The publication "Financial Characteristics of North Dakota Farms, 2000-2009" summarizes the performance of more than 500 farms enrolled in the North Dakota Farm Business Management Education program The program use 16 financial measures to evaluate liquidity, solvency, repayment capacity, profitability and financial efficiency.

Farms are grouped by region, type, size, gross cash sales, land tenure, profit, debt-to-assets ratio and the age of the farmer to look at relationships between financial performance and farm characteristics.

In 2009, median and average acreage per farm was 1,995 acres and 2,516 acres, respectively. Farm gross cash revenue has doubled during the past decade. In 2009, the median and average was $430,321 and $558,305, respectively. More than 70 percent of the farms were crop farms.

"Farm financial performance in 2007 and 2008 was much superior to other years in the 2000- 2009 period," says Andy Swenson, North Dakota State University Extension Service farm management specialist. "Overall, performance was the worst in 2001. One measure of financial efficiency is the percentage of each dollar of gross revenue that is converted to profit. Median net farm income as a percent of gross revenue was the lowest of the decade in 2009 at 13.4 percent. It peaked at 30.6 percent in 2007 and ranged from 14 to 19.6 percent from 2001 to 2006."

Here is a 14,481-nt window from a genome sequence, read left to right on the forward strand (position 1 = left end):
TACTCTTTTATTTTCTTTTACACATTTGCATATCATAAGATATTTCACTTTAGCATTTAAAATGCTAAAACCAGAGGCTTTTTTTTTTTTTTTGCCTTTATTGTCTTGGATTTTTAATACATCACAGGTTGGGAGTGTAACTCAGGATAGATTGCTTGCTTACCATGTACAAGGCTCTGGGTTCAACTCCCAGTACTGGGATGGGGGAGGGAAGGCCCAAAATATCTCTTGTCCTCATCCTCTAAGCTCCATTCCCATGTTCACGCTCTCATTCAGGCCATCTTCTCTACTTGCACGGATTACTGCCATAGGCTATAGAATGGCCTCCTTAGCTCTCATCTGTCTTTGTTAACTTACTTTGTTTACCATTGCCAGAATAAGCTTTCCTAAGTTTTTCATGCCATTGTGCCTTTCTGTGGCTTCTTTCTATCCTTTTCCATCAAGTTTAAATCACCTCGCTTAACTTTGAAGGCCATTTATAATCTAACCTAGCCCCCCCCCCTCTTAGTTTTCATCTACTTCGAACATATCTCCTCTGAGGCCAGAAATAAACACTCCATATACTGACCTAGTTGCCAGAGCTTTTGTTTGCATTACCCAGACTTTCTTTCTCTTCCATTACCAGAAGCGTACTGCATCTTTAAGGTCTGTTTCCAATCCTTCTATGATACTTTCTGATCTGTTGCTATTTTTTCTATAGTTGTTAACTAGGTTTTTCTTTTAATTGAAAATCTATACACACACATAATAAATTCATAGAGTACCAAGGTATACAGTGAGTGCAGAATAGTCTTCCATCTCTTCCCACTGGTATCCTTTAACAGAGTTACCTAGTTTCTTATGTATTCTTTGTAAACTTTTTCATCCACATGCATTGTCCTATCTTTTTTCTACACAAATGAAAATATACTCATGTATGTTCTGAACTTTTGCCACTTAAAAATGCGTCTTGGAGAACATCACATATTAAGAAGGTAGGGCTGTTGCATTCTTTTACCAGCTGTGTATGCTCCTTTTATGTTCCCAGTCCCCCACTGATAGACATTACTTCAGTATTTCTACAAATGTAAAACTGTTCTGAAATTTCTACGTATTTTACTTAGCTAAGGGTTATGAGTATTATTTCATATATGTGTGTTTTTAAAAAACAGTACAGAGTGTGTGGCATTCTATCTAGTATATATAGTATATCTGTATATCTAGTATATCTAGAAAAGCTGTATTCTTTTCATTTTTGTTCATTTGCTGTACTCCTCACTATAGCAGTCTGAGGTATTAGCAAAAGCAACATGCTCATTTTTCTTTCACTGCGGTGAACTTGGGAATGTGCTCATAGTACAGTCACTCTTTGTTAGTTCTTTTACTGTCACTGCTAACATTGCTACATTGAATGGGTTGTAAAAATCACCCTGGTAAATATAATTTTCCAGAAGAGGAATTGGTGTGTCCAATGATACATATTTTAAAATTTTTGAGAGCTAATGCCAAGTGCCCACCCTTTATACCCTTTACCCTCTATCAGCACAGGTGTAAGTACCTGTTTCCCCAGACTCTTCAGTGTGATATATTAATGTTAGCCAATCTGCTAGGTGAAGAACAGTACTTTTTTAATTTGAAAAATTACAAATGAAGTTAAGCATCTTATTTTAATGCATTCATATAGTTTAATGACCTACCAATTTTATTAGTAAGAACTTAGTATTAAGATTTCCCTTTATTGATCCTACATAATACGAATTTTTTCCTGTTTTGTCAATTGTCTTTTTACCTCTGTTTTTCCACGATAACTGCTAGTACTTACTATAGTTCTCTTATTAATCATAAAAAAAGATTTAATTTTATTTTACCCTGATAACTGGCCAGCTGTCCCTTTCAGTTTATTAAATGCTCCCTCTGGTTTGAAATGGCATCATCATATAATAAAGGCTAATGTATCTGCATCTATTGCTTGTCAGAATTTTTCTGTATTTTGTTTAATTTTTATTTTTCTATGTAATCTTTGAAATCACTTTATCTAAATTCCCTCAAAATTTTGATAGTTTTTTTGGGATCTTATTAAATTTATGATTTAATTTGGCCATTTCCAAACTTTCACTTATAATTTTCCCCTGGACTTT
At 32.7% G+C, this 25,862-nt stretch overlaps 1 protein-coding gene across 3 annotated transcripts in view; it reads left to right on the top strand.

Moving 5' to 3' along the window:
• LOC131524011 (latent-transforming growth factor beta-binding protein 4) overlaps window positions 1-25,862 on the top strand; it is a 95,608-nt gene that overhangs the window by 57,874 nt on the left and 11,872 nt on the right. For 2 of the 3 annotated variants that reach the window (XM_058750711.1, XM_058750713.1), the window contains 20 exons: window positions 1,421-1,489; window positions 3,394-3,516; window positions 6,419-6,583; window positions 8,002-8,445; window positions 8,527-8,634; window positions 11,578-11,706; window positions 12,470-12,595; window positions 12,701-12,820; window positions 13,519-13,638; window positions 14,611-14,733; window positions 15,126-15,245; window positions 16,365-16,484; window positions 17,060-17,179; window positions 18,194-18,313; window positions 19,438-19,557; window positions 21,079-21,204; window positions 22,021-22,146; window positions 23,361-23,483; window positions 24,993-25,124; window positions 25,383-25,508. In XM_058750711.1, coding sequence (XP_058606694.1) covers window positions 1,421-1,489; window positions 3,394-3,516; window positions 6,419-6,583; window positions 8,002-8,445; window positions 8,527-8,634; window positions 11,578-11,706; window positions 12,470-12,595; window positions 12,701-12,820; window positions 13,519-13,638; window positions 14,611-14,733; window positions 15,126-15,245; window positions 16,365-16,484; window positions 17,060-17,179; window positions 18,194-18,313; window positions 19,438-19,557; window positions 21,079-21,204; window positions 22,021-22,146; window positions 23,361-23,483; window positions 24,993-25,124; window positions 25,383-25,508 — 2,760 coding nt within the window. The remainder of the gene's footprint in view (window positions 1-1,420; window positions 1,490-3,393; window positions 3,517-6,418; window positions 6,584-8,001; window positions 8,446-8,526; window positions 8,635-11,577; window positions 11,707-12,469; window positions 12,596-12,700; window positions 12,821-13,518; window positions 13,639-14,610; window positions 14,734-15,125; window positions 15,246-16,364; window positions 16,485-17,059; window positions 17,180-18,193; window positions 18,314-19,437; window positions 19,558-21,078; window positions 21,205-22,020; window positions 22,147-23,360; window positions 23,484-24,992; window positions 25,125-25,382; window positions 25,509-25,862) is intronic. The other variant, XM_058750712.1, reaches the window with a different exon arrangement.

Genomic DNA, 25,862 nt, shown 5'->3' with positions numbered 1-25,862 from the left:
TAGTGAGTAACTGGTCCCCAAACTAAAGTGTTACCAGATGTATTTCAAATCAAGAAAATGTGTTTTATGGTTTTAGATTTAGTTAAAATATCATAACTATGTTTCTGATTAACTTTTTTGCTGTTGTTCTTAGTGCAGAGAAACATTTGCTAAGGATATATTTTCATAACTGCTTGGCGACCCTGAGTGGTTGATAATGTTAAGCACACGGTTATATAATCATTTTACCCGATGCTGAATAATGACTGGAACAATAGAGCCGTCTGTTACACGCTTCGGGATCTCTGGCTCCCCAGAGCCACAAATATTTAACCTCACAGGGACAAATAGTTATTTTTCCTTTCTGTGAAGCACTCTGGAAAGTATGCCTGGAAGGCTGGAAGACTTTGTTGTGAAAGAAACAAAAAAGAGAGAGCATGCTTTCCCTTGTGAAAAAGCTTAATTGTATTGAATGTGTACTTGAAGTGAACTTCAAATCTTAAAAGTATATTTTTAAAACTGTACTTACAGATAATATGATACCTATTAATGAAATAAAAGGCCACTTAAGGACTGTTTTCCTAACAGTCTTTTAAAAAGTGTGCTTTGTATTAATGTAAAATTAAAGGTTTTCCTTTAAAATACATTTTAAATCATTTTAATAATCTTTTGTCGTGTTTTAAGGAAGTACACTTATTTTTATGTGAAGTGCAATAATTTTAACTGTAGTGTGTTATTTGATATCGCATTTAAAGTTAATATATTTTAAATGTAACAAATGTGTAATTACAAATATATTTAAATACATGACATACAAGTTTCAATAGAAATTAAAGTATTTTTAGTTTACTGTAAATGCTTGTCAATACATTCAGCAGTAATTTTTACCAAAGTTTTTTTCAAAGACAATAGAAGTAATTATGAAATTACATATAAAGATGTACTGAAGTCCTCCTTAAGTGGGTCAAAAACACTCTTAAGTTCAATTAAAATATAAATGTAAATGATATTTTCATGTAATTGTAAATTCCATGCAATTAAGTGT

The Red River Valley and crop farms typically had stronger profitability,
solvency and repayment capacity than other regions and farm types. Exceptions were 2007 and 2009, when the north-central region had the best regional performance, and 2005, when the south-central region and livestock farms had a better performance.

"Farms with sales of less than $250,000 were more than twice as likely to have a greater than 70 percent debt-to-asset ratio, as compared with farms with sales greater than $250,000," Swenson says. "As expected, the percent of debt-to-asset ratio decreased and the level of cropland ownership increased as farmers got older. The rate of return on equity was greater than the rate of return on assets, which indicates that debt capital was employed profitably during nine years of the past decade for farms with sales greater than $500,000, but never by the farm group with less than $100,000 in sales."